Toll roasted and upgraded Mo773 1,569 (51%)5,059 5,586 (9%)

Fourth Quarter 2019 compared to Fourth Quarter 2018
In the fourth quarter of 2019, 3.2million pounds of molybdenum were roasted which represented a 30% decrease over the same period in 2018. This decrease was the result of the scheduled maintenance plant outages at Langeloth in September and October. A total of 0.7 million pounds of molybdenum were roasted under tolling arrangements during the quarter, which was 51% less than the same period in 2018, also mainly due to the scheduled maintenance.

Molybdenum unit sales in the fourth quarter of 2019 decreased by 16% as compared to the same period of 2018, resulting from weakening demand from metallurgical grade molybdenum products.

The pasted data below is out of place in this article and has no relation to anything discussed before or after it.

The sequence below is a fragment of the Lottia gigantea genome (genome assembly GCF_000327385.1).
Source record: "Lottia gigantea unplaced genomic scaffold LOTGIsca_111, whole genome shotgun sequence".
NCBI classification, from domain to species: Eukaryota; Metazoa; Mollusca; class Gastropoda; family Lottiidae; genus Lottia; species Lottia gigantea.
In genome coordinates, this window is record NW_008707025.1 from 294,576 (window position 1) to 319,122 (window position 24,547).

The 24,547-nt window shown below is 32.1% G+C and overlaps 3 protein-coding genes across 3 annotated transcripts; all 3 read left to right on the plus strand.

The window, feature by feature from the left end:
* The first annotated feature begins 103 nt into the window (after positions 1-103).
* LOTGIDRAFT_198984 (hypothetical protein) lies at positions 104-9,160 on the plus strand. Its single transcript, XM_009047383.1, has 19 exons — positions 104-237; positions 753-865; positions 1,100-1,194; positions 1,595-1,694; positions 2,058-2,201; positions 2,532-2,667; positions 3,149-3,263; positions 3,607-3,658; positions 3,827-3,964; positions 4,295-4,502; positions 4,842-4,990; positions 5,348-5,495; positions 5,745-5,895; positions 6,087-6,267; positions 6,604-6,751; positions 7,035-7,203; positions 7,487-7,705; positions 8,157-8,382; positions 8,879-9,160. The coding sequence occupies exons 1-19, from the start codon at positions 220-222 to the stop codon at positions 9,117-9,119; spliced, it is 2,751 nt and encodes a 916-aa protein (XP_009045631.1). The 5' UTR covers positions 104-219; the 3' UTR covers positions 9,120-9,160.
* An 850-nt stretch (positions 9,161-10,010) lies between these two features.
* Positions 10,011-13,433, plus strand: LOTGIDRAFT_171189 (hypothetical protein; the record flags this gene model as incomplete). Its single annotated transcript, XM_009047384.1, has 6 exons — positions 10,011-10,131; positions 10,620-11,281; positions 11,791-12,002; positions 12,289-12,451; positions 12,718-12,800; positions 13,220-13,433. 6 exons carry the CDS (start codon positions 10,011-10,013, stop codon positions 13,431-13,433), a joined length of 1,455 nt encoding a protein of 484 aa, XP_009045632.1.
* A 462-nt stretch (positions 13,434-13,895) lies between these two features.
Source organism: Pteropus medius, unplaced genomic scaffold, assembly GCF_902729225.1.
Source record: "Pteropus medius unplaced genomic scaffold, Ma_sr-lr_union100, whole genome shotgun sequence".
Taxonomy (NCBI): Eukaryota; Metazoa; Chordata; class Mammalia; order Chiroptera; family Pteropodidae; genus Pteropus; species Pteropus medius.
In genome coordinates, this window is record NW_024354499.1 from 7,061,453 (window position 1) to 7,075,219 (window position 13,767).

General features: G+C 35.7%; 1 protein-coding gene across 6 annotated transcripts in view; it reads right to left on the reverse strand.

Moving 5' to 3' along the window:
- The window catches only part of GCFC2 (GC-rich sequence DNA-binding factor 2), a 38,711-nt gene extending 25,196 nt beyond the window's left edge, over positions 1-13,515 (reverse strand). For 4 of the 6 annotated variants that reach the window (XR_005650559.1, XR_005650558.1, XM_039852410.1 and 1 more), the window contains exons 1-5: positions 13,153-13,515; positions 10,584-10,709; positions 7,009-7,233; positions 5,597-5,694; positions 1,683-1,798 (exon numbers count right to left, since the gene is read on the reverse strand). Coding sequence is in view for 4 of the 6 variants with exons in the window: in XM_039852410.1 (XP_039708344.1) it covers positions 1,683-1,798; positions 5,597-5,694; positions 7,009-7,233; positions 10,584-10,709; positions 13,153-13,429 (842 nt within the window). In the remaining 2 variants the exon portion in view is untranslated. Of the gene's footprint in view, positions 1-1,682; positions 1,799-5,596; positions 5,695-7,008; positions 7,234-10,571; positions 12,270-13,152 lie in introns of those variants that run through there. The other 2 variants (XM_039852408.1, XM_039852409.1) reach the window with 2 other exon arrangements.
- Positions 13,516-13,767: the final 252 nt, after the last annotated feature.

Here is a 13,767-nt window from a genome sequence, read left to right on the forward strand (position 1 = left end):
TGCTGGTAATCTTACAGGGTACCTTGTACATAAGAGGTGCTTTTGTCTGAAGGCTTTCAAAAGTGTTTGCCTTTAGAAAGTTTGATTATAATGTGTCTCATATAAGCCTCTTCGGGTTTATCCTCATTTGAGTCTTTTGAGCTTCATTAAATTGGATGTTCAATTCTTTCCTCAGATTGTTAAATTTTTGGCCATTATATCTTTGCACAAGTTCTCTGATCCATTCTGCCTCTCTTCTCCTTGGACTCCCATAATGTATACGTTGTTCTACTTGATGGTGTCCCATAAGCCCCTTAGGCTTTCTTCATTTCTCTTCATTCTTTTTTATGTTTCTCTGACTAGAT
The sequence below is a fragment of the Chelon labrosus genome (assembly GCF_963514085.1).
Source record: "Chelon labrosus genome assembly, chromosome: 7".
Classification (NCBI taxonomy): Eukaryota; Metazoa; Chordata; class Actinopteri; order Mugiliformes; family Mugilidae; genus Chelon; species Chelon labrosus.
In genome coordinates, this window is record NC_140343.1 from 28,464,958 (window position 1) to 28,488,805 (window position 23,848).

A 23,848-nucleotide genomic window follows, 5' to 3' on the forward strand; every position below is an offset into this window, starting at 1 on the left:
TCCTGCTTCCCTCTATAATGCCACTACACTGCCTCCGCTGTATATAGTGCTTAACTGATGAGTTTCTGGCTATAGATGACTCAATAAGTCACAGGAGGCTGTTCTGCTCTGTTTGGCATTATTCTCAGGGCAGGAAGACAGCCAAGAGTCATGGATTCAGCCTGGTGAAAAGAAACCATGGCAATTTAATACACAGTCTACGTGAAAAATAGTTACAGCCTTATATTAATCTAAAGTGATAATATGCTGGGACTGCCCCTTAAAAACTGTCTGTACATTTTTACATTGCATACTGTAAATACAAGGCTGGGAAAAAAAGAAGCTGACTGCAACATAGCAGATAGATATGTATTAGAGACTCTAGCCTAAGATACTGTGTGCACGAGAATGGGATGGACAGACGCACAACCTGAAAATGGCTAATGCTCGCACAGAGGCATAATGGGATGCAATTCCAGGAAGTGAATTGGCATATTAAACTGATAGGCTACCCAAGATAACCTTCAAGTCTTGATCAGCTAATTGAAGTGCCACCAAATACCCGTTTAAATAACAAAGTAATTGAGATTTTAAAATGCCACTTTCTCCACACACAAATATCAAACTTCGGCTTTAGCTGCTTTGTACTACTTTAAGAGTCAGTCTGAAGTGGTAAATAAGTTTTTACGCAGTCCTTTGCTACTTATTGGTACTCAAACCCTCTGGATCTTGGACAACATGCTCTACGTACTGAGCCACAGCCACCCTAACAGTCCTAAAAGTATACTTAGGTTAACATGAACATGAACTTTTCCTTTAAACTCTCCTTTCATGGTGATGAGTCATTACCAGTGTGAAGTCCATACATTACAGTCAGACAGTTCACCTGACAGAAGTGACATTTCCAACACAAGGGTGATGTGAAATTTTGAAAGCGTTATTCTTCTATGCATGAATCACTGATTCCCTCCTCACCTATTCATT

The Molybdenum business recorded a loss from operations in the fourth quarter of 2019 of $48.7 million compared to $46.0 million in the same period of 2018. The loss in 2019 included $31.4 million related to an increase in the asset retirement obligation at the Company’s TC Mine due to a decrease in interest rates which reduced the assumed discount rate. In 2018, TC Mine was required to include water treatment in its asset retirement obligation resulting in a charge of $48.2 million. Excluding the increases in the asset retirement obligation recognized in both 2019 and 2018, the increased operating loss in 2019 principally resulted from reduced sales volume and lower realized prices. The Platts molybdenum oxide price, the Company’s reference price for pricing, declined to an average of $9.61 per pound in the fourth quarter of 2019 from $12.06 in 2018, due to a significant weakening in steel demand globally in the fourth quarter, impacting demand for molybdenum.